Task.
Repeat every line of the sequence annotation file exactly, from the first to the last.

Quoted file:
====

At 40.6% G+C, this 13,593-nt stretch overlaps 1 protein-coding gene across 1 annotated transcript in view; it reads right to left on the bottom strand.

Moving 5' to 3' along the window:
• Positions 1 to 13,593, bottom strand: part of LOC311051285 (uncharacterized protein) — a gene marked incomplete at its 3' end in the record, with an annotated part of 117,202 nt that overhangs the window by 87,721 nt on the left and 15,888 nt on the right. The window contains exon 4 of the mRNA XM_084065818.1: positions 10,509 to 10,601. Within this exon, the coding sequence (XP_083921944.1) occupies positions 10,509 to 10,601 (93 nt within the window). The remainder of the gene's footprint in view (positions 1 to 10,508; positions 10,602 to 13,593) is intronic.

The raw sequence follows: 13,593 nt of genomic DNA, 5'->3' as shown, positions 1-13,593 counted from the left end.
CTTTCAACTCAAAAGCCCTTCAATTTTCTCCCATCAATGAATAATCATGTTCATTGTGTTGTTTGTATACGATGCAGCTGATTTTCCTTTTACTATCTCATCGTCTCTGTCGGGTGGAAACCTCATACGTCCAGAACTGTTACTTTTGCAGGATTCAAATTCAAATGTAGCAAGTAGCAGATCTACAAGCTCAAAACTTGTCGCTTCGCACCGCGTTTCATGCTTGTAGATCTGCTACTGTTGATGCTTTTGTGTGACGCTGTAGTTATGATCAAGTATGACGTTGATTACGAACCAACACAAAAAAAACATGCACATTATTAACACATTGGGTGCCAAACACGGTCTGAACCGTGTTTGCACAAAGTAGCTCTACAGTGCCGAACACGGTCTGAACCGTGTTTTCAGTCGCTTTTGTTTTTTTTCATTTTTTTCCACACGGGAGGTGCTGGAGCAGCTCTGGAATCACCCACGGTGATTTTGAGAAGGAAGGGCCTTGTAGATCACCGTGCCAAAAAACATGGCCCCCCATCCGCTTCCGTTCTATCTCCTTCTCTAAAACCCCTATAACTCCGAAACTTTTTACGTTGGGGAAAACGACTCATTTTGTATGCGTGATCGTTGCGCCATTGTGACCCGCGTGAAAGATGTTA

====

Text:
At 40.6% G+C, this 13,593-nt stretch overlaps 1 protein-coding gene across 1 annotated transcript in view; it reads right to left on the bottom strand.

Moving 5' to 3' along the window:
• Positions 1 to 13,593, bottom strand: part of LOC311051285 (uncharacterized protein) — a gene marked incomplete at its 3' end in the record, with an annotated part of 117,202 nt that overhangs the window by 87,721 nt on the left and 15,888 nt on the right. The window contains exon 4 of the mRNA XM_084065818.1: positions 10,509 to 10,601. Within this exon, the coding sequence (XP_083921944.1) occupies positions 10,509 to 10,601 (93 nt within the window). The remainder of the gene's footprint in view (positions 1 to 10,508; positions 10,602 to 13,593) is intronic.

The raw sequence follows: 13,593 nt of genomic DNA, 5'->3' as shown, positions 1-13,593 counted from the left end.
CTTTCAACTCAAAAGCCCTTCAATTTTCTCCCATCAATGAATAATCATGTTCATTGTGTTGTTTGTATACGATGCAGCTGATTTTCCTTTTACTATCTCATCGTCTCTGTCGGGTGGAAACCTCATACGTCCAGAACTGTTACTTTTGCAGGATTCAAATTCAAATGTAGCAAGTAGCAGATCTACAAGCTCAAAACTTGTCGCTTCGCACCGCGTTTCATGCTTGTAGATCTGCTACTGTTGATGCTTTTGTGTGACGCTGTAGTTATGATCAAGTATGACGTTGATTACGAACCAACACAAAAAAAACATGCACATTATTAACACATTGGGTGCCAAACACGGTCTGAACCGTGTTTGCACAAAGTAGCTCTACAGTGCCGAACACGGTCTGAACCGTGTTTTCAGTCGCTTTTGTTTTTTTTCATTTTTTTCCACACGGGAGGTGCTGGAGCAGCTCTGGAATCACCCACGGTGATTTTGAGAAGGAAGGGCCTTGTAGATCACCGTGCCAAAAAACATGGCCCCCCATCCGCTTCCGTTCTATCTCCTTCTCTAAAACCCCTATAACTCCGAAACTTTTTACGTTGGGGAAAACGACTCATTTTGTATGCGTGATCGTTGCGCCATTGTGACCCGCGTGAAAGATGTTA